What is a Carburetor?
A carburetor is a device used for combining air and fuel inside of a combustion engine for combustion. The ratio of fuel and air inside the carburetor has to be very precise for the right amount of combustion.
A carburetor is a very crucial part of any combustion engine. Cars, planes, boats, and even small equipment like lawnmowers, rototillers etc. also have a carburetor inside them. In recent times, in the automotive sector, fuel injection technology has replaced carburetors but in the aviation and marine sector, it still has a stronghold.
Basics of Carburetor
The carburetor has an opening through which air flows in the inlet manifold of the engine. The pipe through which the air passes is in the form of a venturi meaning the pipe becomes narrow and then widens again.
This shape causes the air to move at faster speeds at the narrowest part. Below the venturi, there’s a disc called the butterfly/throttle valve. This disc rotates which allows the blockage and passage of air.
This throttle valve is a key component as it regulates the airflow through the carburetor and subsequently the air-fuel ratio also which in turn determines the speed and power delivered by the engine. The throttle valve is then connected through wires and joints to the accelerator pedal on the car or boat.
The part where the venturi is the narrowest is where fuel is introduced to the air. The amount of fuel injected in the venturi is again controlled using accurately calibrated orifices.
Marine Carburetor for boats
As you already know by now, the carburetor is an important component for the right functioning of a boat engine. A properly maintained marine carburetor works fine for a long time. The engine will turn on and off quickly, the boat will pick a speed swiftly, and come back to idle position smoothly.
Fuel economy to a large extent depends on how clean the carburetor is. Not taking care of the marine carburetor can cause a lot of problems like hard starting, stalling, rough idle, poor mileage etc.
All carburetors have a certain life span. After a certain point, it’s best to replace your old carburetor with a new one from nationalcarburetors.com. Another choice you have is to either service or rebuild your marine carburetor. It requires more patience and knowledge than skill. Different brands may tweak a thing or two but the basic science stays the same. If your carburetor is broken and you want to rebuild your marine carburetor, follow the steps mentioned below:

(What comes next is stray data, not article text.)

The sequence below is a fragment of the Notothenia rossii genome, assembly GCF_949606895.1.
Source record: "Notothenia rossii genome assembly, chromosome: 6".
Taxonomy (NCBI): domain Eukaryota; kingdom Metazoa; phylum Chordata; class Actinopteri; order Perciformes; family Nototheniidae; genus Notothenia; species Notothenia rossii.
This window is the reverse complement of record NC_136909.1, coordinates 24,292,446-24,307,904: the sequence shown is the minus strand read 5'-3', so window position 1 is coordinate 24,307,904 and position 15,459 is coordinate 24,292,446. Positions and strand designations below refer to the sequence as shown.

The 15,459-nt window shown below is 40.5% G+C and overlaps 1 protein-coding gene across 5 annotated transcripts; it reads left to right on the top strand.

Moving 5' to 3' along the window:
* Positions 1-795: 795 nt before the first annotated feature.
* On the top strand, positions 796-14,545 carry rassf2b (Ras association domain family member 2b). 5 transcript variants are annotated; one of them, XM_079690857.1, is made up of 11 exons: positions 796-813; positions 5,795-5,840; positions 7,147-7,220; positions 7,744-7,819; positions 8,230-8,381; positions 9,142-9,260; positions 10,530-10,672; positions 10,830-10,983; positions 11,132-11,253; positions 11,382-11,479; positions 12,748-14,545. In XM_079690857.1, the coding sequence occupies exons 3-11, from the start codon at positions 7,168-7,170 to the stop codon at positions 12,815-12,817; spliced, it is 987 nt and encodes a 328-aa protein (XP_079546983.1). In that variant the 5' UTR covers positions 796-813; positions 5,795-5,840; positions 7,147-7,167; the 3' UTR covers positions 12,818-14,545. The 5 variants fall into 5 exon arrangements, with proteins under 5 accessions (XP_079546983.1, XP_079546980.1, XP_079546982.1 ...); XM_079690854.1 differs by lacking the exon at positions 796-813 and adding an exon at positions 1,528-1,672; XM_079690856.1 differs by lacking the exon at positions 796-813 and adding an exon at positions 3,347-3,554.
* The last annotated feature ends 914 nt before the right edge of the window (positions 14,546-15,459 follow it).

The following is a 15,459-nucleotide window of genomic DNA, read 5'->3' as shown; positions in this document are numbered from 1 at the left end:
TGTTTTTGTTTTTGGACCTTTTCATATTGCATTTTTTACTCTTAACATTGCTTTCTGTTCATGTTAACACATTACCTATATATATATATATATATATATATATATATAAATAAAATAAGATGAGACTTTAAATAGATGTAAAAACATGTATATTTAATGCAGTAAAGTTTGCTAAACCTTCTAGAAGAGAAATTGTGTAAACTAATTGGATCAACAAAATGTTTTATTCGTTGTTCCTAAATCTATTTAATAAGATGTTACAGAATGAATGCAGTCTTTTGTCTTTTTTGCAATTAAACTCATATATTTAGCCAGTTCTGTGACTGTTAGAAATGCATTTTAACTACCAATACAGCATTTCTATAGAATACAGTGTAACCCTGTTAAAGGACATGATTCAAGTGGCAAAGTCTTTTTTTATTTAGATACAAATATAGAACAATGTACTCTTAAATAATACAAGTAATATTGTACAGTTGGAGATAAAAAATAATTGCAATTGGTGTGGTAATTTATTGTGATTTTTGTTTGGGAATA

Remove jets: The first step is to detach the jets using a screwdriver. It is recommended that you use a factory-specified rebuilding kit.
Cleaning: Once the carburetor is disassembled, place all the components (float bowls, jets, bodies) in a carburetor cleaner. After some time, take the components out of the cleaner and blow them with compressed air to dry them.
Replace: Replace the components you want to change but be sure to place them accurately so that problems such as flooding and fuel starvation don't happen.
Procure: Go to a trusted dealer or nationalcarburetors.com for rebuild kits. Go for Edelbrock, Holley, or Rochester carburetor kits and parts.
Adjusting: Install the procured parts carefully in the carburetor body. Do all the settings and set the idle speed to avoid sputter.
Seek: Welch plugs in some carburetors hide small clogged holes in the carburetor body. The insides of the carburetor must be cleaned thoroughly to get the gunk out. Replace old welch plugs with new ones.
Check for mistakes: If the marine carburetor is still not working properly, check for air leaks.
Differences between a car and marine carburetor
Marine carburetor’s freeze plugs are made from brass. You would be surprised to know that marine motors are much more like truck motors than car motors. All components starting from pistons to cams are made from heavy-duty material that can withstand running for longer times at high speeds.
A car engine only uses a part of the horsepower to keep running whereas full throttle all the time is required to keep the boat moving through the water. Therefore, the components need to be heavy duty. An average gasoline marine carburetor can run for about 2000 hours whereas a diesel carburetor can run up to 6000 hours. Of course, you can continue using them for an even longer period provided the carburetor is serviced properly from time to time.
Common marine carburetor problems
Servicing or replacing a carburetor is not a difficult task, but it’s a time consuming one. There are problems such as rough idle, hard-hot starting, hard-cold starting, stumbling under load, and flooding. Remedies are readily available for these problems. For example; if you are facing hard-hot starting, then you may want to check for a faulty ignition module, battery connection, or bad starter.
Similarly if you are facing hard-cold starting, then first check the choke and clean it. A little adjustment of the choke may solve this problem. If the engine is stumbling under load, then defective spark plug wiring, bad ignition coil, or cracked distributor cap could be the possible reasons for this.
If your boat needs a replacement marine carburetor, head over to nationalcarburetors.com now and order a rebuild kit. More often than not, you will be able to find the problem and treat it on your own but in case that’s difficult, be sure to consult a marine carburetor expert.